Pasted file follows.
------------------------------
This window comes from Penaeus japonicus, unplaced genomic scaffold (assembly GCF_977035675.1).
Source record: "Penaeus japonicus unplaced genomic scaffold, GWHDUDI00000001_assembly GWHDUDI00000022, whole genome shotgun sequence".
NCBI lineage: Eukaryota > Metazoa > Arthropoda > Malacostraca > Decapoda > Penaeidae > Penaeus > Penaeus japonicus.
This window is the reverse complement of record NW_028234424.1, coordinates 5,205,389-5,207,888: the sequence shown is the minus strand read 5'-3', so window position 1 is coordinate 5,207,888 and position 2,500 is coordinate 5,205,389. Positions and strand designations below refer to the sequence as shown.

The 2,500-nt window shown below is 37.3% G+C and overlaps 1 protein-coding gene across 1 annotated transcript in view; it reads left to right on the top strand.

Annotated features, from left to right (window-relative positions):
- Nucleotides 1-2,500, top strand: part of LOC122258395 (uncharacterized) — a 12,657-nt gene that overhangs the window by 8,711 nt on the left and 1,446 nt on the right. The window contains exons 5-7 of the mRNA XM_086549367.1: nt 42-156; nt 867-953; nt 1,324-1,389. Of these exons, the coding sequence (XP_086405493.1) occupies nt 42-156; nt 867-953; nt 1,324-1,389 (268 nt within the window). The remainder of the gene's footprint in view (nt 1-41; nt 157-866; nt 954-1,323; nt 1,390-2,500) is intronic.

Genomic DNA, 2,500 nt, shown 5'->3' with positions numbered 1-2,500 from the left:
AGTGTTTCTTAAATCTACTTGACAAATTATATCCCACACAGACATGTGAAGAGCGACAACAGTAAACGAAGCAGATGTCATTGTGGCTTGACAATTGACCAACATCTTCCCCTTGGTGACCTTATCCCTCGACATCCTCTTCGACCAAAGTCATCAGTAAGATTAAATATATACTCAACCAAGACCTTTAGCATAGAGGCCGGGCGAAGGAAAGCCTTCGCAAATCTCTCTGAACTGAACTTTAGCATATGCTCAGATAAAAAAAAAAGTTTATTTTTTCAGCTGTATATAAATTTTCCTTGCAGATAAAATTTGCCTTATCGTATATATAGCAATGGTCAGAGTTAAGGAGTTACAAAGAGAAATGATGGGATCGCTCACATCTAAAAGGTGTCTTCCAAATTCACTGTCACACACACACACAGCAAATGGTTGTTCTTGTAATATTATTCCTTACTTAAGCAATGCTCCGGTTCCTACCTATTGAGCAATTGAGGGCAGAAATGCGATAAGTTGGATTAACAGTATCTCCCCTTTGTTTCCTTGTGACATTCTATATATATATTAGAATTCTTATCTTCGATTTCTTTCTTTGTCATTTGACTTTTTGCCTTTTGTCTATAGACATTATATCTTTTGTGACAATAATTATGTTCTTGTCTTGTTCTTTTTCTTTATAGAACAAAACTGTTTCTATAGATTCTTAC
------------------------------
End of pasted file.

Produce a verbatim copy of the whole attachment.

This window comes from Penaeus japonicus, unplaced genomic scaffold (assembly GCF_977035675.1).
Source record: "Penaeus japonicus unplaced genomic scaffold, GWHDUDI00000001_assembly GWHDUDI00000022, whole genome shotgun sequence".
NCBI lineage: Eukaryota > Metazoa > Arthropoda > Malacostraca > Decapoda > Penaeidae > Penaeus > Penaeus japonicus.
This window is the reverse complement of record NW_028234424.1, coordinates 5,205,389-5,207,888: the sequence shown is the minus strand read 5'-3', so window position 1 is coordinate 5,207,888 and position 2,500 is coordinate 5,205,389. Positions and strand designations below refer to the sequence as shown.

The 2,500-nt window shown below is 37.3% G+C and overlaps 1 protein-coding gene across 1 annotated transcript in view; it reads left to right on the top strand.

Annotated features, from left to right (window-relative positions):
- Nucleotides 1-2,500, top strand: part of LOC122258395 (uncharacterized) — a 12,657-nt gene that overhangs the window by 8,711 nt on the left and 1,446 nt on the right. The window contains exons 5-7 of the mRNA XM_086549367.1: nt 42-156; nt 867-953; nt 1,324-1,389. Of these exons, the coding sequence (XP_086405493.1) occupies nt 42-156; nt 867-953; nt 1,324-1,389 (268 nt within the window). The remainder of the gene's footprint in view (nt 1-41; nt 157-866; nt 954-1,323; nt 1,390-2,500) is intronic.

Genomic DNA, 2,500 nt, shown 5'->3' with positions numbered 1-2,500 from the left:
AGTGTTTCTTAAATCTACTTGACAAATTATATCCCACACAGACATGTGAAGAGCGACAACAGTAAACGAAGCAGATGTCATTGTGGCTTGACAATTGACCAACATCTTCCCCTTGGTGACCTTATCCCTCGACATCCTCTTCGACCAAAGTCATCAGTAAGATTAAATATATACTCAACCAAGACCTTTAGCATAGAGGCCGGGCGAAGGAAAGCCTTCGCAAATCTCTCTGAACTGAACTTTAGCATATGCTCAGATAAAAAAAAAAGTTTATTTTTTCAGCTGTATATAAATTTTCCTTGCAGATAAAATTTGCCTTATCGTATATATAGCAATGGTCAGAGTTAAGGAGTTACAAAGAGAAATGATGGGATCGCTCACATCTAAAAGGTGTCTTCCAAATTCACTGTCACACACACACACAGCAAATGGTTGTTCTTGTAATATTATTCCTTACTTAAGCAATGCTCCGGTTCCTACCTATTGAGCAATTGAGGGCAGAAATGCGATAAGTTGGATTAACAGTATCTCCCCTTTGTTTCCTTGTGACATTCTATATATATATTAGAATTCTTATCTTCGATTTCTTTCTTTGTCATTTGACTTTTTGCCTTTTGTCTATAGACATTATATCTTTTGTGACAATAATTATGTTCTTGTCTTGTTCTTTTTCTTTATAGAACAAAACTGTTTCTATAGATTCTTAC